Lubbers party had been in somewhere

in the coalition in the Dutch government
either the Christian Democrats or

they're or their predecessors since 1918
they had never been out of government

it was reasonable for them to expect that
they would still be around the table.

And so they are able to implement
this blueprint reform OK.

In Canada Paul Martin comes into power

he takes he takes over within
the Liberal Party from him the previous

prime minister in 2003 at the time.

The media the political parties
including the conservative parties

were confident that this was the next
Liberal regime that this was that

there's been a vicious internal
competition between Martin and

Chretien Martin takes over The Economist
is the Economist newspaper is

telling us this is the next Liberal regime
what smartened going to do with it and

what he decided that he was going
to do with it was to continue to

distinguish himself as sharply as he could
from his predecessor his predecessor

had fairly fractious relations with the
provinces Martin decides I'm going to show

them I'm the guy who can deal with the
provinces takes them to the Grey Cup game

Anybody know the Grey Cup game the foot
good a Canadian in the crowd yes.

Big big football game in Canada so he
takes the one of his 1st acts is to take

a look Premier's to the Grey Cup game.

And they and he decides to make
health care or his his key

he's going to finally come to an agreement

with the provincial premier is after
a period in which federal funding has been

cut the federal government is
in the process of re investing

this is a window of opportunity
under anybody's definition.

But Martin decides that his best
approach is to use that window

too in the 1st instance by the goodwill
of the Premier's by closing

the funding gap that had developed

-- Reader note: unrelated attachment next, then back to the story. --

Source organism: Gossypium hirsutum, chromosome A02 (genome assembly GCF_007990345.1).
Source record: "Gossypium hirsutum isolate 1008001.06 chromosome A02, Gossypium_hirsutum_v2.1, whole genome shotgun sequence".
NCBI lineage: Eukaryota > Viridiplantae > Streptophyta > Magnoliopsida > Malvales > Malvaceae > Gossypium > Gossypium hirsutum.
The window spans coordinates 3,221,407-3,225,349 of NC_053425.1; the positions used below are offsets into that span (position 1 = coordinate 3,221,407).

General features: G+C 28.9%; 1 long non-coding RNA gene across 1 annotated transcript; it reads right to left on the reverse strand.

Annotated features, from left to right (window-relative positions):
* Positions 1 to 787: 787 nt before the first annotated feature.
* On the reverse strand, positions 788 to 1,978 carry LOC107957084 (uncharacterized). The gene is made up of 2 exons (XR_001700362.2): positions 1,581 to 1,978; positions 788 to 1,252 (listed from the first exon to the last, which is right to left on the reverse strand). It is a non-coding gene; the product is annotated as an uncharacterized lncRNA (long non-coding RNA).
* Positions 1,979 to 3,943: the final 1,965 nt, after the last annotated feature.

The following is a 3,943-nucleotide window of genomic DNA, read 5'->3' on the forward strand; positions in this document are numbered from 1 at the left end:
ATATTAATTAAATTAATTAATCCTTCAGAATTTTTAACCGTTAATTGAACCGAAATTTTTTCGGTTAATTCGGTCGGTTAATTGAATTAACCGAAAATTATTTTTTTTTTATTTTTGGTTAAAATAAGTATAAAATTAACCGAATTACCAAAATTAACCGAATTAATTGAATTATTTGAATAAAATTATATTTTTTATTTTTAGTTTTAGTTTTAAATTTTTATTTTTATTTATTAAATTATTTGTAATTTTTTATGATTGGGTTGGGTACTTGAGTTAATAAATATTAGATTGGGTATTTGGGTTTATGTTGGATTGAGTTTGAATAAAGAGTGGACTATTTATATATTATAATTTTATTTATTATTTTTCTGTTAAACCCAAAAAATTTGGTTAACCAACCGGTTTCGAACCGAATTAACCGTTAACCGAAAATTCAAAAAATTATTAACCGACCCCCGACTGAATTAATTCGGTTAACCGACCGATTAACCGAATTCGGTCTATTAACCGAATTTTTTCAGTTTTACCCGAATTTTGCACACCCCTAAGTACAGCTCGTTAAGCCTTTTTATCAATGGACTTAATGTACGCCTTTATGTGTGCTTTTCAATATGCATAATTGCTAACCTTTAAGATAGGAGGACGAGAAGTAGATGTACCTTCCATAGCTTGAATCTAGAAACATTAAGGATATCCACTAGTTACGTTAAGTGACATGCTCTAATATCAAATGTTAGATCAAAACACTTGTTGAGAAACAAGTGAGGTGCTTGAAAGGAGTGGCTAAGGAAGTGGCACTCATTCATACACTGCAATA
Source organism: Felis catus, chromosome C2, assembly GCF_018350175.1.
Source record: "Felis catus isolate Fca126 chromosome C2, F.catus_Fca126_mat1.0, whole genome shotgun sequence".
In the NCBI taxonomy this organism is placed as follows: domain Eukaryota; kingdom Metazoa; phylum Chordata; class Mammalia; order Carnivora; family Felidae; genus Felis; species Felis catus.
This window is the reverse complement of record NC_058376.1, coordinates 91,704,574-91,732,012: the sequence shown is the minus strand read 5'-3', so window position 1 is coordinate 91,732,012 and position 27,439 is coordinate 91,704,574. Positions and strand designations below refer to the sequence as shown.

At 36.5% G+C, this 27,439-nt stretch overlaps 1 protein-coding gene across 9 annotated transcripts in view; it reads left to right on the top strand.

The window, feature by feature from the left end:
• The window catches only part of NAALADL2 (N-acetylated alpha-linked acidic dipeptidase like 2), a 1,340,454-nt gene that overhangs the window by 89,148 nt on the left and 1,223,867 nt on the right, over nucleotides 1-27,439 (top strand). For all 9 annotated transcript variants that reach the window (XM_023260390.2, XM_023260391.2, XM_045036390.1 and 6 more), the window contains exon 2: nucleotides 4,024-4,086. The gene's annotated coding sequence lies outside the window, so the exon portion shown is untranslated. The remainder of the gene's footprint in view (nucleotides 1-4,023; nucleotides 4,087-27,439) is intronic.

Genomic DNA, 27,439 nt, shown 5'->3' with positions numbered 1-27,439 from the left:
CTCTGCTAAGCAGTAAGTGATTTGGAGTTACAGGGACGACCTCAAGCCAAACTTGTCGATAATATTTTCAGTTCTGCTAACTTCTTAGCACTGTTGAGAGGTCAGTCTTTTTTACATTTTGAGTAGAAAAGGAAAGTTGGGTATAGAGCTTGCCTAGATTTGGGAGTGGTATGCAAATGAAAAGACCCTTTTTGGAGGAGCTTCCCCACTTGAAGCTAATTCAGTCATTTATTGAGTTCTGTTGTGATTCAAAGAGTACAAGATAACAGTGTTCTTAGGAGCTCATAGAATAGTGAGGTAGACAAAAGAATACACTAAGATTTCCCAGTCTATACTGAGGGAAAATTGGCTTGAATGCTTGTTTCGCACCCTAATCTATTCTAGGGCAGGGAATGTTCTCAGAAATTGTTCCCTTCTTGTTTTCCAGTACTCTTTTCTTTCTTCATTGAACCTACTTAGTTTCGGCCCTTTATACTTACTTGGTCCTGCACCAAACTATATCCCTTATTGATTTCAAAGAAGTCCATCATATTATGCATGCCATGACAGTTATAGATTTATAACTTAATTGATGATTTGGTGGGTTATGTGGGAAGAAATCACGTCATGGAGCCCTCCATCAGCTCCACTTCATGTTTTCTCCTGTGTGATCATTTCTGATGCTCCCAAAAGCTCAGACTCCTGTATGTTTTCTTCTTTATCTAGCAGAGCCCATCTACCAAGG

from the federal government and

then he'll build on it in the future but
he fully anticipated that he would

be in an even better position
having close that funding gap.

time in politics by the time we came

to the 2004 June 2004 election so
Martin takes over in November 2003

actually early December 2003 June 2004 is
an election and he's tipped into minority.

He's campaigned on health care he said a
meeting with the Premier is for September

it's all ready to go and he's tipped
into a minority government and then.

He decides he doesn't have a choice he
doesn't begin the stock with the end of

an incremental strategy I
asked him why you know why

didn't you then shift strategy
the Premier's were remarkably offering

some kind of deal on pharmacare on
extending drug coverage in Canada and

he said I just might the credibility of my
government rested on having that meeting

and getting a deal and I didn't have time
to do what it would take to negotiate

pharmacare deal with the Premier's
even if it was just a matter of months

we just didn't have time so there is
an incremental strategy the kind of

got stuck in or
constrained when political.

Conditions changed OK now this
is what you came for right so

we're into the American cases so how do
the American cases fit into this model.

So and the Obamacare case is
probably a classic mosaic.

You probably couldn't have a better
example of the kinds of political

calculations that go
into a mosaic strategy so

there is certainly a set
of actors willing to.

Enact change in health care as
a central matter of strategy

of of of an agenda in 2 senses it

Obama does make it central to